Running R

I am assuming that you have R installed and running.

Running interactively

Just say:

  $ R

and you will be put into an R prompt. From there on, you can issue commands.

One useful command that might fit here is source("file.R") - this gets R to consume the stated file. Graphs come out fine, but textual babbling of file.R is supressed. If you want the babbling also, say source("file.R", echo=T)

If you see him saying:

[Previously saved workspace restored]

and you didn't particularly want this, say:

$ rm -rf .RData 

Running a program non-interactively

I say:

  $ cat file.R | R --vanilla | less

As usual in Unix, you can capture the output in many ways.

Running a script that makes graphs

Here is an example with a file try.R --

$ cat try.R
    z <- locator(1)

$ R --vanilla --slave < try.R

The `locator' function waits for you to either click the mouse or hit enter.

Running a script and getting .ps files

By default, when R --vanilla is run, if it encounters plots, it makes the fixed filename You can capture this file after he has finished. As an example, try:

echo 'plot(1:20, log(1:20), type="l")' | R --vanilla

After this, you will find a file sitting around. Another way is to explicitly use the postscript() command to produce .eps files or the pdf() command to produce .pdf files. Using these is not a part of "instructions for running R". :-)

Parsing commandline arguments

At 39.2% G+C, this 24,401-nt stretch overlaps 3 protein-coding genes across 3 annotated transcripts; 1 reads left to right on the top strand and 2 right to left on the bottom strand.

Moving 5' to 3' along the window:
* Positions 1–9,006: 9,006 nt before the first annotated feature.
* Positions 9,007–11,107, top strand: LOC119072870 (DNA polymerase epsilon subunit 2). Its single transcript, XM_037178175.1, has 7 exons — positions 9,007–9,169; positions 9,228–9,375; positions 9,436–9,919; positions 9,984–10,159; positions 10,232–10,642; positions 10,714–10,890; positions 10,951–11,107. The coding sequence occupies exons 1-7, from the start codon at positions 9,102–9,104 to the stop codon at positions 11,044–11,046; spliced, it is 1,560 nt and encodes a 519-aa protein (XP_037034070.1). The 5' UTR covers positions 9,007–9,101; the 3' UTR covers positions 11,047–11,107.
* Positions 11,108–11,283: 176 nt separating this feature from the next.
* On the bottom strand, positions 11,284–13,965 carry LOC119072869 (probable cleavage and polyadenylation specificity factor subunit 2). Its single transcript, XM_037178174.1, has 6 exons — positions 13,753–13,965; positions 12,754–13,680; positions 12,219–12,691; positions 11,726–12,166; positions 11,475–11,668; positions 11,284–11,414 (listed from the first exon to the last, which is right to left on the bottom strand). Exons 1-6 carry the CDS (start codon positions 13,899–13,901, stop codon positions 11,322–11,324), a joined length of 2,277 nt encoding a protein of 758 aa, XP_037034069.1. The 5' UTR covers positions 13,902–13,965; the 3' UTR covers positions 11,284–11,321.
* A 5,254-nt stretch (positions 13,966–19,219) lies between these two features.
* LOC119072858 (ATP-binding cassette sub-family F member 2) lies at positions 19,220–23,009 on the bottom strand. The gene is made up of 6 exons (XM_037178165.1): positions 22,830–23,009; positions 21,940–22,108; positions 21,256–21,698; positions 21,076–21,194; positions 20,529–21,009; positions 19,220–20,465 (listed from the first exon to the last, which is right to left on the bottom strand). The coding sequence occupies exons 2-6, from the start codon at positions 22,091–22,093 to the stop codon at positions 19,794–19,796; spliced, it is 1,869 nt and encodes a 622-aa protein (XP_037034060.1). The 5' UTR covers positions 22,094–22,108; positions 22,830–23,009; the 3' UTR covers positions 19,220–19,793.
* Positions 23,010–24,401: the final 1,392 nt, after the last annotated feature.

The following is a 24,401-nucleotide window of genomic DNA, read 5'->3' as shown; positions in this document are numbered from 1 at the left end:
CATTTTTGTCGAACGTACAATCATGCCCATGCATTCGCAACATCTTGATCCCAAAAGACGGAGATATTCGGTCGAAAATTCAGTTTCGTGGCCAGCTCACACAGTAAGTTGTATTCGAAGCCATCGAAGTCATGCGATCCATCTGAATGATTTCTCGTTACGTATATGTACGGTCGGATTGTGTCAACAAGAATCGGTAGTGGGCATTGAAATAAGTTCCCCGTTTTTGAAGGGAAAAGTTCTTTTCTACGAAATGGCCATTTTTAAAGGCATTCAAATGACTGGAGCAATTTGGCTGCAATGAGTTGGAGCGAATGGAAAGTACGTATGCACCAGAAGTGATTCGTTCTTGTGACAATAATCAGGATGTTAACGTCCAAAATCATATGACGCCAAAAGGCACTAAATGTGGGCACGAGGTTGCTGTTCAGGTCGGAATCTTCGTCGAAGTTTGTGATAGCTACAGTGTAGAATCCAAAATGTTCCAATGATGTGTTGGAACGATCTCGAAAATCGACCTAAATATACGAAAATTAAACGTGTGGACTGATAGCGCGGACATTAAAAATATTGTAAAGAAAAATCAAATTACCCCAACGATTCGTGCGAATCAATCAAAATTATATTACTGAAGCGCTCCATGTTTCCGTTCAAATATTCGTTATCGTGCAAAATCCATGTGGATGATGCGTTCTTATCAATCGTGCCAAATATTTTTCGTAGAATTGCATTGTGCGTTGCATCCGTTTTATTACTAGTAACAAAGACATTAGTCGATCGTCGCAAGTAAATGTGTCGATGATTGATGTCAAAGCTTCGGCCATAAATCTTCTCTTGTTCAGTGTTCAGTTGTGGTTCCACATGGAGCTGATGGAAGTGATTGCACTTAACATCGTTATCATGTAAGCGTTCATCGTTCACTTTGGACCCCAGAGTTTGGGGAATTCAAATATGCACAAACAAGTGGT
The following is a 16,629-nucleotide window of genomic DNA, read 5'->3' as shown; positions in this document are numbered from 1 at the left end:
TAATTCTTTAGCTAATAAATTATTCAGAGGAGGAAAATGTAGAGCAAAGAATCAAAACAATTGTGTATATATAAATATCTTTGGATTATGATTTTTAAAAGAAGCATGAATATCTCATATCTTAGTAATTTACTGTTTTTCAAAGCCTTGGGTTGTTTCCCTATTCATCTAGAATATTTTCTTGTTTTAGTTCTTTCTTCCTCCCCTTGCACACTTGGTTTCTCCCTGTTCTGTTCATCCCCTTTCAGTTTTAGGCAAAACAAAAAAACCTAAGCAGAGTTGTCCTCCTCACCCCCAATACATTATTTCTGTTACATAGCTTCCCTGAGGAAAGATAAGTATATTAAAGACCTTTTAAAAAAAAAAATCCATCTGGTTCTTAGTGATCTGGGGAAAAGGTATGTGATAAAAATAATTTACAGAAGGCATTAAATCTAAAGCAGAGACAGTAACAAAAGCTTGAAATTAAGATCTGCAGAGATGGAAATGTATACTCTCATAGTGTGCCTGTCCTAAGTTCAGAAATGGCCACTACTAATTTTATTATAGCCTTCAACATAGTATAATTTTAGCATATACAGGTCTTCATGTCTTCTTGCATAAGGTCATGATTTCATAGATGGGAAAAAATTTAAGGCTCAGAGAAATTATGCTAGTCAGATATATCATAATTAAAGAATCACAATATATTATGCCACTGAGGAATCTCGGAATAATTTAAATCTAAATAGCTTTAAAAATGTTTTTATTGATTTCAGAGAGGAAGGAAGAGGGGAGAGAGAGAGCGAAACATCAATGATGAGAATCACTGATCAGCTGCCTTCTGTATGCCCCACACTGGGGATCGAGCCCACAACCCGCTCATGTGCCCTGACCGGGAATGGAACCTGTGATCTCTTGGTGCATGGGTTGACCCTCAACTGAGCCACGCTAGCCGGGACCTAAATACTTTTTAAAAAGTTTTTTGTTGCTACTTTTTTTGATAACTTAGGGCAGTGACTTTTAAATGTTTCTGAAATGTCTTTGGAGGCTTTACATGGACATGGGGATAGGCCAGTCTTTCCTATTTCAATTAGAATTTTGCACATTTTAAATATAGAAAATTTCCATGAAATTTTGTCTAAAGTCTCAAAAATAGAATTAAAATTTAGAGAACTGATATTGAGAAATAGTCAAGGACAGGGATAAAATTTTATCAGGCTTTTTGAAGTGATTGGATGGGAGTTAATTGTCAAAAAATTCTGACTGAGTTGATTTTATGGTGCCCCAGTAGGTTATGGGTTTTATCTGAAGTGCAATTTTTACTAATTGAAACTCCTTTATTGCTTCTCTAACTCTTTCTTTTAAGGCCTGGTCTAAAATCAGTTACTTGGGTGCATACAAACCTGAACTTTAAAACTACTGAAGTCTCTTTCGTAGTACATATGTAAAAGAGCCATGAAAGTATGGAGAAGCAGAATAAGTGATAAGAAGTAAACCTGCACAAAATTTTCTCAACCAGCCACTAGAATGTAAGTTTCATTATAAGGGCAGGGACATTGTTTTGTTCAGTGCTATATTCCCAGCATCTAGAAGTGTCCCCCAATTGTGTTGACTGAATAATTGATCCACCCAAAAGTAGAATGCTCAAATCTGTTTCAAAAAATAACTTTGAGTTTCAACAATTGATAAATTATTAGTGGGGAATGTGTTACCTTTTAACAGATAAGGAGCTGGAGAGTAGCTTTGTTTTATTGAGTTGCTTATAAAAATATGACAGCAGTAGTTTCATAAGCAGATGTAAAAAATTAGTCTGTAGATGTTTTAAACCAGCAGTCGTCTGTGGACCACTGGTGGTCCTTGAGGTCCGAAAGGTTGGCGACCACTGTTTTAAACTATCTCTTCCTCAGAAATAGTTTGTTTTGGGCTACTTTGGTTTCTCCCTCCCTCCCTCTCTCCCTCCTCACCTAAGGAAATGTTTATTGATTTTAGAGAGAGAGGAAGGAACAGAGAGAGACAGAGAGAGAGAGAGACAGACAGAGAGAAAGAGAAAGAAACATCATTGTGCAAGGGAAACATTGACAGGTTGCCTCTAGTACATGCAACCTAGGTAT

Here is a file try.R:

D = read.table(commandArgs()[4], col.names=c("x"))

I can run it with many different data files like this:

cat try.R | R --slave --args > 1.rout
cat try.R | R --slave --args > 2.rout
cat try.R | R --slave --args > 3.rout

What is going on is like this. The function commandArgs() returns the commandline arguments, starting from index 1. All the tokens on the commandline are shown to you. So if you had said "R --slave" then the element 1 would be "R", element 2 would be "--slave" and element 3 would be "". This can be done and it works.

The trouble is that R complains about not being a recognised argument. To soothe his nerves, we say --args. But that shows up as the 3rd argument. So becomes the 4th argument. To read in the file I feed the filename commandArgs()[4] to read.table.

I do the following in a Makefile:

Rres : 1.rout 2.rout 3.rout

%.rout :
        cat myfile.R | R --slave --args $< > $@

Bang syntax

If you're a Unix guy, you'll want to write executables which are R programs. Here's a workaround by Peter Dalgaard to do that. Make a file testR which looks like this:

tail +3 "$0" | R --slave --args $@ ; exit $?
x <- 2+2

At the shell prompt, now:

$ chmod +x ./testR
$ ./testR 
[1] 4
[1] "x"
[1] 4
[1] "/usr/lib/R/bin/R.bin" "--slave"              "--args"              

Return to R by example

Ajay Shah
ajayshah at mayin dot org